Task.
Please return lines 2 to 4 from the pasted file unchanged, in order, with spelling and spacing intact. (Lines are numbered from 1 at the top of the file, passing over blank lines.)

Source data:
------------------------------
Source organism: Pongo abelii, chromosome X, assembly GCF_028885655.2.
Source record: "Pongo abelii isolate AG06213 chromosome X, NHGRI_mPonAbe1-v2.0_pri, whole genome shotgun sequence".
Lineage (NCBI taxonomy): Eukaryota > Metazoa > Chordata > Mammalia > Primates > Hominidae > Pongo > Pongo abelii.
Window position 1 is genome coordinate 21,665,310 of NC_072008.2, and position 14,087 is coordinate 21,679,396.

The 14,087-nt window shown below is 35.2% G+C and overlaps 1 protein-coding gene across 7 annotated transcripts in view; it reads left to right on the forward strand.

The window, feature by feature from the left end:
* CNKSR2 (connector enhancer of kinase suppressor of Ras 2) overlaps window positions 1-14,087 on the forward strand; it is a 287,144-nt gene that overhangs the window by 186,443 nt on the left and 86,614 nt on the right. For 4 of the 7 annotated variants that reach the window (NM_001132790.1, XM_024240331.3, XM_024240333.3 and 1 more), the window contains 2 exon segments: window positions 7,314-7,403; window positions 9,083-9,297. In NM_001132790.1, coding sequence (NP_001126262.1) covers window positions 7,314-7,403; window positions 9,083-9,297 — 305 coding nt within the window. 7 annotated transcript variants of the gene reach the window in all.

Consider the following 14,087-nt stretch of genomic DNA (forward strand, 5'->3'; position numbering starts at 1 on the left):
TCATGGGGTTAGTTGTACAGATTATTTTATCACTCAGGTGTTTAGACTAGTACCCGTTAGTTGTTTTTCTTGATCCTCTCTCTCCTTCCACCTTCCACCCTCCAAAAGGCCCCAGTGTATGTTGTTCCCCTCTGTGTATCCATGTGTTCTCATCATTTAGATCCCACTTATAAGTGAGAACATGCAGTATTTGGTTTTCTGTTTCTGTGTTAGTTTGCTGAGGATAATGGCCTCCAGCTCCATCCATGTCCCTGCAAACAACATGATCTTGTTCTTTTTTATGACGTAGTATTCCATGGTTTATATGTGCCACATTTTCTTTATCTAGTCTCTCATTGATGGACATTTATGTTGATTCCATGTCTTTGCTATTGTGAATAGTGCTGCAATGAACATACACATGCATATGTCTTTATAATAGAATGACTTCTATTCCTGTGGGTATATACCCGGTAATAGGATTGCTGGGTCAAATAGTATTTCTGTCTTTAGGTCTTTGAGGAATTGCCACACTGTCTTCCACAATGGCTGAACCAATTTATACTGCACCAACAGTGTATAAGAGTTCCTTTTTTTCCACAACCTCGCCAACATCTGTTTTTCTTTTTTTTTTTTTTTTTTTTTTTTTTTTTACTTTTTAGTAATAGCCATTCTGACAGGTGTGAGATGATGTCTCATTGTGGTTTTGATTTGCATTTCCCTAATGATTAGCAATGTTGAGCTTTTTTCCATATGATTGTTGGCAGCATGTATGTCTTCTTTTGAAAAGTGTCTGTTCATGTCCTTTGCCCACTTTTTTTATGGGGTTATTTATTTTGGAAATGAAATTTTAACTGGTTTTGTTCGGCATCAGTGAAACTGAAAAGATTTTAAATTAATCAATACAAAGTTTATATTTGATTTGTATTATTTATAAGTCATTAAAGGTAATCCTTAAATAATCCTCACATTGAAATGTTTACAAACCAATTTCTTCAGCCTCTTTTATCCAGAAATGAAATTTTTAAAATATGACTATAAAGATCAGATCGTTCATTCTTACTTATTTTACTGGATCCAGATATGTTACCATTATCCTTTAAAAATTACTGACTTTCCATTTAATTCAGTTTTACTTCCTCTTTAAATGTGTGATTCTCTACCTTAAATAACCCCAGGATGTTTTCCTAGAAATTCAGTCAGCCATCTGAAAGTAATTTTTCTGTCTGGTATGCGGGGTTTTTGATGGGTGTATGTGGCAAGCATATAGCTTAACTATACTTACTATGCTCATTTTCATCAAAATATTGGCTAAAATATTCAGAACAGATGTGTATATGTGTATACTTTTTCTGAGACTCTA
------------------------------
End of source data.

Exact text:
Source record: "Pongo abelii isolate AG06213 chromosome X, NHGRI_mPonAbe1-v2.0_pri, whole genome shotgun sequence".
Lineage (NCBI taxonomy): Eukaryota > Metazoa > Chordata > Mammalia > Primates > Hominidae > Pongo > Pongo abelii.
Window position 1 is genome coordinate 21,665,310 of NC_072008.2, and position 14,087 is coordinate 21,679,396.